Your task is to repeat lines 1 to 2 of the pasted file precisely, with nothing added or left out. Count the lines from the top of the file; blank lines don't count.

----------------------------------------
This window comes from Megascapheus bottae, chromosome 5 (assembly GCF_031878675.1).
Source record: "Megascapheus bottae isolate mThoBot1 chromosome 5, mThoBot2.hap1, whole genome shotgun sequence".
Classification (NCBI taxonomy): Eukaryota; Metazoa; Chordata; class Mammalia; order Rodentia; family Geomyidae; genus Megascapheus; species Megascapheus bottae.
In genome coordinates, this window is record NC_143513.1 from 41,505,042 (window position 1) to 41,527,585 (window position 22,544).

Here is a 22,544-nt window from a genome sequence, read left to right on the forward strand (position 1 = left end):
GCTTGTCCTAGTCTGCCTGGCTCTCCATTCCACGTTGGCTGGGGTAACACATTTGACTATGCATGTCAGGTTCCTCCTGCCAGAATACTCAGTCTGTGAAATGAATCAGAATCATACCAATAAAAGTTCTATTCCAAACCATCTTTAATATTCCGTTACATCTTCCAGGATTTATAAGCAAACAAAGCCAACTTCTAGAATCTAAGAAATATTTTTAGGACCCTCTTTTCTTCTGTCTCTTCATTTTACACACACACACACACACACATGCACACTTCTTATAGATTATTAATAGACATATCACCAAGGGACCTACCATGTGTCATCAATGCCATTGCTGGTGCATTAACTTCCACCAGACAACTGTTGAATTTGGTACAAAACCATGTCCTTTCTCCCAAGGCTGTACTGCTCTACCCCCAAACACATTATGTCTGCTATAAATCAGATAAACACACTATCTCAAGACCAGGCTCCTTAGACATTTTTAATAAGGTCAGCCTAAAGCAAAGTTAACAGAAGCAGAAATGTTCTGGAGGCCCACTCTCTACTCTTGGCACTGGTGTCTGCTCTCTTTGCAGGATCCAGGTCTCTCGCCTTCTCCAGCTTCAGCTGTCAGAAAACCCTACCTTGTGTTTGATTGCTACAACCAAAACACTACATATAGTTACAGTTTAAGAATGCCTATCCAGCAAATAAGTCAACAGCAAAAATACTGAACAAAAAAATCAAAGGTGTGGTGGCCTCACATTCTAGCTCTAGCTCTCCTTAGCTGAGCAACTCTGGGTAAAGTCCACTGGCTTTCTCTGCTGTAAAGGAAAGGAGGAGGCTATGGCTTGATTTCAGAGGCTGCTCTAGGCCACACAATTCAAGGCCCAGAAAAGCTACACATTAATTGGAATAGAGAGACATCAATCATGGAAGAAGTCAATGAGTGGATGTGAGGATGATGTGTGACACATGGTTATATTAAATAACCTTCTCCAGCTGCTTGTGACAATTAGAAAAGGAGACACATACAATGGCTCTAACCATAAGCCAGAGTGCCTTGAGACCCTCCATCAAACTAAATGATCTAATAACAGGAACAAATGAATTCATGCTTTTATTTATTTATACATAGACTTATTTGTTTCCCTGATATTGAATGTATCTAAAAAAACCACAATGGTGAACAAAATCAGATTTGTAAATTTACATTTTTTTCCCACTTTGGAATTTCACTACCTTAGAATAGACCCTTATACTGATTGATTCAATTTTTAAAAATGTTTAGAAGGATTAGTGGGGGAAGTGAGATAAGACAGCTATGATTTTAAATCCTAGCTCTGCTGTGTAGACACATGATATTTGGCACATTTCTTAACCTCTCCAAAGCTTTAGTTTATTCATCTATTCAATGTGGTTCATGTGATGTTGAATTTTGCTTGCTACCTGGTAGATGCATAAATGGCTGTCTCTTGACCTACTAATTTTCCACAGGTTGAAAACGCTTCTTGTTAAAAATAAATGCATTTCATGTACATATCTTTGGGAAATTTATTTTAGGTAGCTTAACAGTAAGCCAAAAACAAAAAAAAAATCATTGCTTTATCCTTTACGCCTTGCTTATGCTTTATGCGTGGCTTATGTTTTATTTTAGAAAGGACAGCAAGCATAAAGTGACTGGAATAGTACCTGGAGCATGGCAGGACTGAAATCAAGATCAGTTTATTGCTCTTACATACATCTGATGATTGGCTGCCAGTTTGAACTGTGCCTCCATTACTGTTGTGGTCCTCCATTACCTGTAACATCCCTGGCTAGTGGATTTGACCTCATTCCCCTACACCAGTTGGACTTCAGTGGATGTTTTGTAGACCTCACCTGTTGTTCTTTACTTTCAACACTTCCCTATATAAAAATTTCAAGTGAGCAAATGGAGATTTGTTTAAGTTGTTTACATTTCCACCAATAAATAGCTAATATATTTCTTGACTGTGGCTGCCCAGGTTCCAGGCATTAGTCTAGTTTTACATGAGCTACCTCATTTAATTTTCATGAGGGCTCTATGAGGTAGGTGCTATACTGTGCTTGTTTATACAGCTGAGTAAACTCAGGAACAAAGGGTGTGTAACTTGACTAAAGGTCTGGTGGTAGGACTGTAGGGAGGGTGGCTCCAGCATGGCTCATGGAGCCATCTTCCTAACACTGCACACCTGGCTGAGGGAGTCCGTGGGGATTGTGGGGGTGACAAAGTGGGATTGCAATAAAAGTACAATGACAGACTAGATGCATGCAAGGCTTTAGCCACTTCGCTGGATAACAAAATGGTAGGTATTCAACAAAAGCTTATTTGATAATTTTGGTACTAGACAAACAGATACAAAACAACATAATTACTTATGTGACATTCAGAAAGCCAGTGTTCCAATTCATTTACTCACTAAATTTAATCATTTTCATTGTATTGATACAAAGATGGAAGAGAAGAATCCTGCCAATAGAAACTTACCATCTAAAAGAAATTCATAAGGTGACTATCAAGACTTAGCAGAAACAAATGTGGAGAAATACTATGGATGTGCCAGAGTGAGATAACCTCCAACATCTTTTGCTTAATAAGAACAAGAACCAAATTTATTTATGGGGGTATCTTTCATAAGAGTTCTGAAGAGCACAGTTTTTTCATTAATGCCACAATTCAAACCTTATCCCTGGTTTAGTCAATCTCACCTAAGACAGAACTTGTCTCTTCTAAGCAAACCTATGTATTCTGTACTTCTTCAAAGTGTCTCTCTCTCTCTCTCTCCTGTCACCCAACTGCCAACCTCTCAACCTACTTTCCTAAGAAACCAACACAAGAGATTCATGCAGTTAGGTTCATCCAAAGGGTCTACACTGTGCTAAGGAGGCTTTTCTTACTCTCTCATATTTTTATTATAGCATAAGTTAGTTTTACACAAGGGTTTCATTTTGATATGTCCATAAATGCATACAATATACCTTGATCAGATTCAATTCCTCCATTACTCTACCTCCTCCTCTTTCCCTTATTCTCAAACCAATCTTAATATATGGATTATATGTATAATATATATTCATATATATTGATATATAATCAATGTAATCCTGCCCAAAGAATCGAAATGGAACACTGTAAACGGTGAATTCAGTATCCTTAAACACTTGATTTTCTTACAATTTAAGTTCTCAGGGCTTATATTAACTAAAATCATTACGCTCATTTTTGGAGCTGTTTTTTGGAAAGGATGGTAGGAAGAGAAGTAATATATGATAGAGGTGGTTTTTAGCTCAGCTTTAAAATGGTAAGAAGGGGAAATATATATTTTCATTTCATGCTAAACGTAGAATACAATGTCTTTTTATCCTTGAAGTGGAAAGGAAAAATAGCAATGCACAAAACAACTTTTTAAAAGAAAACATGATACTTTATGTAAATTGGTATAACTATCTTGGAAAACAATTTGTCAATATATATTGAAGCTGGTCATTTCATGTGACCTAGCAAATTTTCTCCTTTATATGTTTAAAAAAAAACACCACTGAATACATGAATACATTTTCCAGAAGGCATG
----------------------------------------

This window comes from Megascapheus bottae, chromosome 5 (assembly GCF_031878675.1).
Source record: "Megascapheus bottae isolate mThoBot1 chromosome 5, mThoBot2.hap1, whole genome shotgun sequence".